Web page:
The 7.0 magnitude earthquake that rocked Haiti late on Tuesday would have wreaked havoc anywhere -- just look at the damage and loss of life from 1994's 6.7 magnitude quake in Los Angeles. But the reported destruction in Haiti, particularly in capital city Port-au-Prince, has been on a far more devastating scale. Twitter users in Haiti report leveled neighborhoods and inoperative civil services; official accounts estimate 100,000 dead--1% of Haiti's total population. What are the forces that made Haiti, which shares the Caribbean island of Hispaniola with the Dominican Republican, so vulnerable? From recent and older sources, here are the most compelling and definitive accounts of Haiti's decline.

  • Political Chaos Undermines Civil Society The New York Times's Walt Bogdanich explores Haiti's ruinous political system in a 2006 article. In 2004, "an accused death squad leader helped armed rebels topple the president, Jean-Bertrand Aristide. Haiti, never a model of stability, soon dissolved into a state so lawless it stunned even those who had pushed for the removal of Mr. Aristide, a former Roman Catholic priest who rose to power as the champion and hero of Haiti's poor."
Today, the capital, Port-au-Prince, is virtually paralyzed by kidnappings, spreading panic among rich and poor alike. Corrupt police officers in uniform have assassinated people on the streets in the light of day. The chaos is so extreme and the interim government so dysfunctional that voting to elect a new one has already been delayed four times.
  • Oppressive Ruling Class In 1993, The New Yorker's Mark Danner laments the corrupted supposedly-democratic institutions of Haiti, which in 1991 saw the rightfully-elected president, who wanted to help the poor and patch up civil society, ousted in a coup led by the ruling minority. "It is not at all clear how, or whether, democracy can be implanted in a place like Haiti," he wrote. Danner writes that the tension between the poor majority and wealthy minority causes political chaos and a lack of services for the ever-growing poor.
  • Severe Health Crisis Worsens Poverty The New Yorker's Tracy Kidder profiles Paul Farmer, a doctor working to reform Haiti's abysmal medical system, in a 2000 article. Kidder notes the "per-capita incomes of about $230 a year and consequent burdens of preventable, treatable illnesses, which kill 25% of Haitians before the age of 40." Farmer believes that health and medicine are central to poverty in Haiti, which is central to the country's weakness. Farmer sees the roots of this in America's occupation, citing a country dam as an example:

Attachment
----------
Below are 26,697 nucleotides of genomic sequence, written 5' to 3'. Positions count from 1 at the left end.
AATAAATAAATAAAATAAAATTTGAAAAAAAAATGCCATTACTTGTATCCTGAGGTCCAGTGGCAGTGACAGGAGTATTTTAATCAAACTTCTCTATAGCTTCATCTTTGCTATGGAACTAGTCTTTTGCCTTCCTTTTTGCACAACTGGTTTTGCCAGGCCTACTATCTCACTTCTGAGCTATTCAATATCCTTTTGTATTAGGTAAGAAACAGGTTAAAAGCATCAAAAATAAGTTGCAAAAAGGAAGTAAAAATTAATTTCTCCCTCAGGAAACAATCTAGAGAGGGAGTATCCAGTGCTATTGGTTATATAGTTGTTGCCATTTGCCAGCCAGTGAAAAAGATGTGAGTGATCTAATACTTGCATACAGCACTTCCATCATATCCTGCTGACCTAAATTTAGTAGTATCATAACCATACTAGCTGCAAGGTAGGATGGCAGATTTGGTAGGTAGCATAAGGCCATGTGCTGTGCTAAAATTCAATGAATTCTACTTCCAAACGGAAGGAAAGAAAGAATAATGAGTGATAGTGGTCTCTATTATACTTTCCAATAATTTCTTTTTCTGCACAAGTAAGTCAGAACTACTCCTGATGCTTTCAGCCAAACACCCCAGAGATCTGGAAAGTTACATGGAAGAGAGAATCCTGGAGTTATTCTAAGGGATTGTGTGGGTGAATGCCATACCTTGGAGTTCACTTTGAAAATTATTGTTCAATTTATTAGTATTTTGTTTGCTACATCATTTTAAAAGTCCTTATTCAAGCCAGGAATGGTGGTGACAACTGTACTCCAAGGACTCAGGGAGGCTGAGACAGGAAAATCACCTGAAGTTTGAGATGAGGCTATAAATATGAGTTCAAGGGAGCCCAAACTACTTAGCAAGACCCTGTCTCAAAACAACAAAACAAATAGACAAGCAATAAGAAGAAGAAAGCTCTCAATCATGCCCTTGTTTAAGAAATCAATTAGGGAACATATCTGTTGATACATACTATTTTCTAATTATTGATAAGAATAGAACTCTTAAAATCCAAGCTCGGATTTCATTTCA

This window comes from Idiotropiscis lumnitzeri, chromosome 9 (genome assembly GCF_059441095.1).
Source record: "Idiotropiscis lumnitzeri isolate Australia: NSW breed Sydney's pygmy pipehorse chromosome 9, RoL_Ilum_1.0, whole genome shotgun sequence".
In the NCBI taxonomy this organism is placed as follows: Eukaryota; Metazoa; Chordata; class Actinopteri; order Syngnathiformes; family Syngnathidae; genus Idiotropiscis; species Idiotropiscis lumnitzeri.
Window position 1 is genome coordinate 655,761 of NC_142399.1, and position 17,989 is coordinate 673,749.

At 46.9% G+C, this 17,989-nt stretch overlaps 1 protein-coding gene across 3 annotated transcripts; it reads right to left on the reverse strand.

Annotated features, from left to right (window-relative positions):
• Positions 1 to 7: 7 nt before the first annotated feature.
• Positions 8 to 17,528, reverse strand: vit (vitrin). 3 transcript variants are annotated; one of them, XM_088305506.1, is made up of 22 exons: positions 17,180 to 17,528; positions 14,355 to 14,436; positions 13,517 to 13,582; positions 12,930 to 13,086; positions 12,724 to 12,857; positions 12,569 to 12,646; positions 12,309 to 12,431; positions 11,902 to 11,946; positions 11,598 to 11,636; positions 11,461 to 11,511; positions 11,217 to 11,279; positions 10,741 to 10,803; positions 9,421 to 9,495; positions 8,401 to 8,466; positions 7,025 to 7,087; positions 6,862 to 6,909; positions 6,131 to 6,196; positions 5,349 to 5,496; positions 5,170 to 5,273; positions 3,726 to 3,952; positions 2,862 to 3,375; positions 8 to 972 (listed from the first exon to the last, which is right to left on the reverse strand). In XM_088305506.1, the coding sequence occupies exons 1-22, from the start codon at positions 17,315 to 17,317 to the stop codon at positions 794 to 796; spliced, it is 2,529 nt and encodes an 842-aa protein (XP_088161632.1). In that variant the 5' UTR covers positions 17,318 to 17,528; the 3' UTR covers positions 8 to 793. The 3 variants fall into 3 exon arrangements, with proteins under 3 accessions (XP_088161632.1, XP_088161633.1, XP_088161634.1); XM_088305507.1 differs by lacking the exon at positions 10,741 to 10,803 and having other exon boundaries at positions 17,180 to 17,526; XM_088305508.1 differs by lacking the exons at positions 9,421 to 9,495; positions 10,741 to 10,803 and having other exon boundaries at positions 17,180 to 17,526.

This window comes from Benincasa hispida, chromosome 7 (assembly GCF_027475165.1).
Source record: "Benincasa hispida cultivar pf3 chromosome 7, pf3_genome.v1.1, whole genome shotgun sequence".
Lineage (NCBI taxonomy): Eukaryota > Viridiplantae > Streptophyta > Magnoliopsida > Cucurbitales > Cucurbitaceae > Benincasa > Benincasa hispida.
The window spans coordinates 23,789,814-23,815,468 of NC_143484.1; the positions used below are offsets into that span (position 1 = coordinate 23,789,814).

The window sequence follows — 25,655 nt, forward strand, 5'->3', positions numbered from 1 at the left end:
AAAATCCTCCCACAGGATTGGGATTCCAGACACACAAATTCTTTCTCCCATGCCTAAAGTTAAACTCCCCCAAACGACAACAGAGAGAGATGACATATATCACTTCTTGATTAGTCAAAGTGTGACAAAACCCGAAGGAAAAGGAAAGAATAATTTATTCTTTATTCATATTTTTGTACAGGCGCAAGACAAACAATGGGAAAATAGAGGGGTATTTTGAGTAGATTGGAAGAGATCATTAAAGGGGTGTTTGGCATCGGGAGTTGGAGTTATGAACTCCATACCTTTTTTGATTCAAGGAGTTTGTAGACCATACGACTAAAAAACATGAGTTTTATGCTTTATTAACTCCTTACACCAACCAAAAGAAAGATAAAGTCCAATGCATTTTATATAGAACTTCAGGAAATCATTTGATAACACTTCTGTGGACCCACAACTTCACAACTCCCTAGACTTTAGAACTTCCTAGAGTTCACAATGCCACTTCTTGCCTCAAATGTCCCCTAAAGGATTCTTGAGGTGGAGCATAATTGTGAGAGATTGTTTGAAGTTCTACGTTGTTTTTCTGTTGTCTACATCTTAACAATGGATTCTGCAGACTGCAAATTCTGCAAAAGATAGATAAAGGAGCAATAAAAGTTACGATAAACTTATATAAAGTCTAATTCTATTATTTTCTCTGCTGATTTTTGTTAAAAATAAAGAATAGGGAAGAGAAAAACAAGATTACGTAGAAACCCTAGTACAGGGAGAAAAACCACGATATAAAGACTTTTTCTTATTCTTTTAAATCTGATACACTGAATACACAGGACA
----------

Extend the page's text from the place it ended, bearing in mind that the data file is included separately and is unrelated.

The dam was planned by engineers from the U.S. army during the rather brutal American occupation of Haiti in the early twentieth century, and was built in the mid-50s, during the reign of one of America's client dictators, by Brown & Root, of Texas, among others, with money from the U.S. Export-Import bank. The dam had drowned the peasants' farms and driven them into the hills, where farming meant erosion, all in order to improve irrigation for American-owned agribusinesses downstream and, eventually, to supply electric to Port-au-Prince, especially to the homes of the wealthy elite and the foreign-owned assembly plants, in which peasant boys and girls still worked as servants and laborers, more than a few of them nowadays returning home with AIDS. Most of the peasants didn't get paid for their land. As they liked to say, the project didn't even bring them electricity or water.
  • Since Colonialism, Abused Resources Anthropologist Jared Diamond dedicates an entire chapter of his 2004 best-seller, Collapse, to exploring why Haiti is so much poorer and more violent than the neighboring Dominican Republican. He argues that inefficient farming and European over-logging in the 19th century led to the exhaustion of Haiti's natural resources in the 20th century.
Not surprisingly, French Hispaniola's former slaves, who renamed their country Haiti (the original Taino Indian name for the island), killed many of Haiti's whites, destroyed the plantations and their infrastructure in order to make it impossible to rebuild the plantation slave system, and divided the plantations into small family farms. While that was what the former slaves wanted for themselves as individuals, it proved in the long run disastrous for Haiti's agricultural productivity, exports, and economy when the farmers received little help from subsequent Haitian governments in their efforts to develop cash crops. Haiti also lost human resources with the killing of much of its white population and the emigration of the remainder.